As the tempo of hail fall increased and lightning cracked in front of us, I knew with certainty that I had broken one of my cardinal hiking rules: descend immediately when t-storms are visible. Two weeks before these minutes of terror, we began planning a revisit to the East Ridge of Mt Russell that Gordon and I had failed to summit in early June due to deteriorating snow conditions. Everyone but Monique bailed on me by the weekend so it was just the two of us that decided to tackle Russell as a day hike. With NOAA reporting good weather for the weekend, we headed up to the Sierras for what promised to be an exhilarating trip. Saturday included the drive up and an acclimation hike in the Cottonwood Basin. I was not encouraged when we got rained on at the end of this hike and during the night at the Portal. However, we awoke to beautiful clear skies and looked forward to a great day.
We made excellent time up the North Fork exploiting the lower ledge shortcuts that speeded our arrival to the Ebersbacher ledges. After a quick ascent up Clyde’s Meadow, we found ourselves at the foot of the dreaded scree slope that leads to the Russell-Carillon Pass. Gordon and I had used the Rockwell variation previously and had only used the scree slope as a glissading descent. Despite my misgivings of using this approach, Monique and I made good time up the steep slope, reaching the edge of the gentle basin that leads to the pass shortly after 10AM. It was during this part of the ascent that I first noticed the white, billowing clouds forming behind Mt McAdie to the south. Although the sudden change in weather gave us pause, we decided to push on to the pass and the beginning of the Russell’s east ridge. Within minutes, the white clouds turned ominous but remained south of McAdie. Clouds also began forming behind Mt Whitney, directly adjacent to our goal. Thunderheads are usually sufficient to deter me from continuing but the memory of our defeat 6 weeks earlier still stung. And so instead of following my cardinal rule, we decided to climb the long and exposed East Ridge to the peak.
To the top
We quickly scrambled up the approach and headed for the first high point. While some clouds swirled around Russell, they were mild compared to the thunderheads further south. As we approached the eastern, lower peak of Mt Russell, I glanced south and watched as Mt McAdie and the upper Whitney trail were pummeled by rain. Monique followed my gaze and made our first intelligent decision of the day – retreat. Unfortunately, her decision was solo as I decided to at least climb the east peak that loomed before me. As Monique quickly headed back to the pass, I scrambled to the top of the east peak and was surprised by two things. The higher west peak appeared to be minutes away and the thunderstorm that motivated Monique to descend had headed southeast away from us. I suddenly found myself bathed in sunshine and within easy reach of my goal. I quickly scurried over the adjoining ridge, momentarily delayed as I pondered the crux boulder half way across, and suddenly found myself at Mt Russell’s high point. The views were astounding and I congratulated myself (prematurely) on making the right decision..
Lightning and Hail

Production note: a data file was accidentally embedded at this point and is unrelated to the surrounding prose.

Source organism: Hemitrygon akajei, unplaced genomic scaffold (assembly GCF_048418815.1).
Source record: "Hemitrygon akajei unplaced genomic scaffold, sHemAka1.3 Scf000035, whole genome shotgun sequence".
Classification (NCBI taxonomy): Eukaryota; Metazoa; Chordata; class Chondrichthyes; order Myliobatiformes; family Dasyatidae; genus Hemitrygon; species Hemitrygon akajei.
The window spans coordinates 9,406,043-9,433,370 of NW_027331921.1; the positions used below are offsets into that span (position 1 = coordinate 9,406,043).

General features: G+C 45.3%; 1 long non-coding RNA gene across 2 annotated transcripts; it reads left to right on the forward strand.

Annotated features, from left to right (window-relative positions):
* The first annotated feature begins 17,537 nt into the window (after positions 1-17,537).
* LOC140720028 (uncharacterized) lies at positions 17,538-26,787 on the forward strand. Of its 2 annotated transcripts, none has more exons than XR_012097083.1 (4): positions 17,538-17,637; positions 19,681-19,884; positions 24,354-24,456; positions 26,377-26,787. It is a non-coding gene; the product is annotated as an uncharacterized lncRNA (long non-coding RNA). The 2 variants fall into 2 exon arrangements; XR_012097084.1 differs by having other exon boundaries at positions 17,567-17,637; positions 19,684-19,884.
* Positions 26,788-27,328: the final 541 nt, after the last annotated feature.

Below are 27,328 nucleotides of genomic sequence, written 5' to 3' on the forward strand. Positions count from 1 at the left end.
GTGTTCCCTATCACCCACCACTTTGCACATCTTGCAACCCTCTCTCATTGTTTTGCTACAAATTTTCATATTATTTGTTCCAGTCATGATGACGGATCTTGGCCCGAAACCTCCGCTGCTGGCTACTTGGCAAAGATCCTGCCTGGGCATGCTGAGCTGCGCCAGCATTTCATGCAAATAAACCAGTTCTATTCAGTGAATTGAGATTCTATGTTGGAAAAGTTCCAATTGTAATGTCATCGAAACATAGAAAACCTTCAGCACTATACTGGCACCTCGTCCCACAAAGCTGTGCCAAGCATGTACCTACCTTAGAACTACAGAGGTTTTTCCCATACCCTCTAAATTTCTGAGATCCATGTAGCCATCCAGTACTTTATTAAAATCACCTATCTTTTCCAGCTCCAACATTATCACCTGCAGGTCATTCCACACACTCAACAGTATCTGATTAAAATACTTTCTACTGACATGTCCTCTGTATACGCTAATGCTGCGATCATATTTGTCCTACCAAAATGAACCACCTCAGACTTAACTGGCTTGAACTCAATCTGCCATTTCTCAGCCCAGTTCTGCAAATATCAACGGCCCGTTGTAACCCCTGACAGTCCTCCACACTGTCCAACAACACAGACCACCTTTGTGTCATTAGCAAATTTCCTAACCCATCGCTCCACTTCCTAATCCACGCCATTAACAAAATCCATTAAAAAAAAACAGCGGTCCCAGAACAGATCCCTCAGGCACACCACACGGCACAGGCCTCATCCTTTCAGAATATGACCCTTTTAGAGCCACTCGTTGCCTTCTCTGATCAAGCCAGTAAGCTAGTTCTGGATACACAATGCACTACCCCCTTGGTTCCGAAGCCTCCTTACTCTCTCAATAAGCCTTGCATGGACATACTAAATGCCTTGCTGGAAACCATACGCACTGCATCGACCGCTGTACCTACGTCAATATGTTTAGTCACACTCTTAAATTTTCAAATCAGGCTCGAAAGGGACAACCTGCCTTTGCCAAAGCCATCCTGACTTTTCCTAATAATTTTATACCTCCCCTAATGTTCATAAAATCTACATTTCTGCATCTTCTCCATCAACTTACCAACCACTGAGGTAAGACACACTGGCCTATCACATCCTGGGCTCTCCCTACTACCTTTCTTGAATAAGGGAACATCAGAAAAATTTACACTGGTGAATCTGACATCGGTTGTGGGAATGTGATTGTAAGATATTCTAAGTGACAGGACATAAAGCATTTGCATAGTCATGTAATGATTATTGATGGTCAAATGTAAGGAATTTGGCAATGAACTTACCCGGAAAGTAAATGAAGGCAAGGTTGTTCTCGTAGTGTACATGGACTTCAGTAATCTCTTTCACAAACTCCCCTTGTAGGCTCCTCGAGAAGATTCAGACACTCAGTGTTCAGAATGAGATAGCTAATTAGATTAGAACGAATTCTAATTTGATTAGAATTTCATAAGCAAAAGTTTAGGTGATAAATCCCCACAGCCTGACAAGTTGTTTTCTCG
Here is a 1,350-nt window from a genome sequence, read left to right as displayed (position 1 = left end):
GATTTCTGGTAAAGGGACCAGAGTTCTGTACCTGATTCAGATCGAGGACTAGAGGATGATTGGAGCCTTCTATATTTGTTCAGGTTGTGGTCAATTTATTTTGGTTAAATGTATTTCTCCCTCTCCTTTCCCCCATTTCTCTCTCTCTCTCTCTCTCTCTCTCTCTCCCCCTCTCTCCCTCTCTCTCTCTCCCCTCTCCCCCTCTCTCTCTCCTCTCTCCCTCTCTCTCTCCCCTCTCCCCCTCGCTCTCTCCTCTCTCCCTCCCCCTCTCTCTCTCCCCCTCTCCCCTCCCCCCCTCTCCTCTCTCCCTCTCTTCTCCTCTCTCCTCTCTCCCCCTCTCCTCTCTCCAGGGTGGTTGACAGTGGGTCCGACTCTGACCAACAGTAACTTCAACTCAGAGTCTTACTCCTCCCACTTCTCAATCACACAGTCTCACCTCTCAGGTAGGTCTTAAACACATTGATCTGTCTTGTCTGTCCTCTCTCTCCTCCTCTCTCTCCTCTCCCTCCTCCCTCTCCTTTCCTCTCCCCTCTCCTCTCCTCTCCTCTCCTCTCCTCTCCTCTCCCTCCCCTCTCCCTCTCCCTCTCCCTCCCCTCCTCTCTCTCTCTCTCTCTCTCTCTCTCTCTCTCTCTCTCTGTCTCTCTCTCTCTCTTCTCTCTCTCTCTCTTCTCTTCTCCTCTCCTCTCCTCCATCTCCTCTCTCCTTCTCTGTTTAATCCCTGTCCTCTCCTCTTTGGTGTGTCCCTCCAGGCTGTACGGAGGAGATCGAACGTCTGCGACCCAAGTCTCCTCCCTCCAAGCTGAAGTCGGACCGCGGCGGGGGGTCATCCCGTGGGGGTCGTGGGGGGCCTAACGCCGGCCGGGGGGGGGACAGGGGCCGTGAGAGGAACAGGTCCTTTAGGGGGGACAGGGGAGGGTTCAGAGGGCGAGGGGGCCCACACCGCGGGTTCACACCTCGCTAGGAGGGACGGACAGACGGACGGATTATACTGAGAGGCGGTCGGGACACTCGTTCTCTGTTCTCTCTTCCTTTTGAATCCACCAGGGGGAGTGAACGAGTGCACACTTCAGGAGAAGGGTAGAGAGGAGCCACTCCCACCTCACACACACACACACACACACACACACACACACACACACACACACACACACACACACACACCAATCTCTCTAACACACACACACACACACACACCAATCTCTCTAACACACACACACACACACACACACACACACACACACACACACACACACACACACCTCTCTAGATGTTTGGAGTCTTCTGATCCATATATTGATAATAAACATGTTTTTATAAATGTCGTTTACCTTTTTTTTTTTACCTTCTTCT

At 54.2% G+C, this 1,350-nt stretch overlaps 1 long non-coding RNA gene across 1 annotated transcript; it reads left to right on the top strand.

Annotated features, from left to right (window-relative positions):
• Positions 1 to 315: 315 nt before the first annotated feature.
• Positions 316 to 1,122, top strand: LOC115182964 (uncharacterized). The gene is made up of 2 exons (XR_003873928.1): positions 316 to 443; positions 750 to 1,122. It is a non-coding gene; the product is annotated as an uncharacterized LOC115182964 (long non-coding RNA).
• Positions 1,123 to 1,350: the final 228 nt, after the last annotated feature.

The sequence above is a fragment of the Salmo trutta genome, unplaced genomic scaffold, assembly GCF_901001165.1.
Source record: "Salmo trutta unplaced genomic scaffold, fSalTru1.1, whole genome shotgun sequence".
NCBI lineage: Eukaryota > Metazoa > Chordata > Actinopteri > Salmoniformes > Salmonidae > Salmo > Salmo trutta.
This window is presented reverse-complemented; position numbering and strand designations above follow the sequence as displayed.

After a brief interlude, I headed back down by the same route. As I was coming off the ridge, I noticed Monique had moved further down the basin, closer to the scree slope that was our exit. What she had seen (and I hadn’t) was the looming storm cell just north of the pass. After a quick break to eat and put on another layer of clothing, I hurried after Monique who had taken off minutes earlier for the edge of the basin. I caught her at the edge and we both began descending the steep trail to Clyde’s Meadow 2000 feet below. Suddenly the sky opened up on us and it began to hail. Our trail and the surrounding slope quickly turned into a winter wonderland as the hail began to accumulate. Without warning, thunder cracked above us as an arc of lighting flashed across the two ridges that straddled our slope. I was hard pressed to keep up with Monique as we both found new motivation with each lightning bolt that flashed none to far away. Shelter was non-existent and we were loath to dump our trekking poles that immensely aided our rout down the mountain. I’d venture to guess that we came very close to beating my previous glissading time down this slope even though we were on scree (and hail.) Although the storm cell was moving away from us, we finally took cover under a large rock shelter by Upper Boy Scout lake.
Our conversation during the few minutes we were in shelter centered on our uncomfortably close experience with the lightning show. We hadn’t experienced the characteristics that people usually describe – static, tingling, hair standing up, poles vibrating, etc. But we both knew that we may have pushed our luck a bit too much on this trip. Tired and wet, we descended first to Lower Boy Scout Lake and then down the rugged North Fork canyon where a flash flood had practically obliterated the pleasant trail we had taken during the morning. The narrow lower ledges challenged us in our tired state but we finally hit the main trail and shortly thereafter arrived at the car. Three and a half hours after leaving the wild backcountry, we were once again in our familiar urban environment. More pictures
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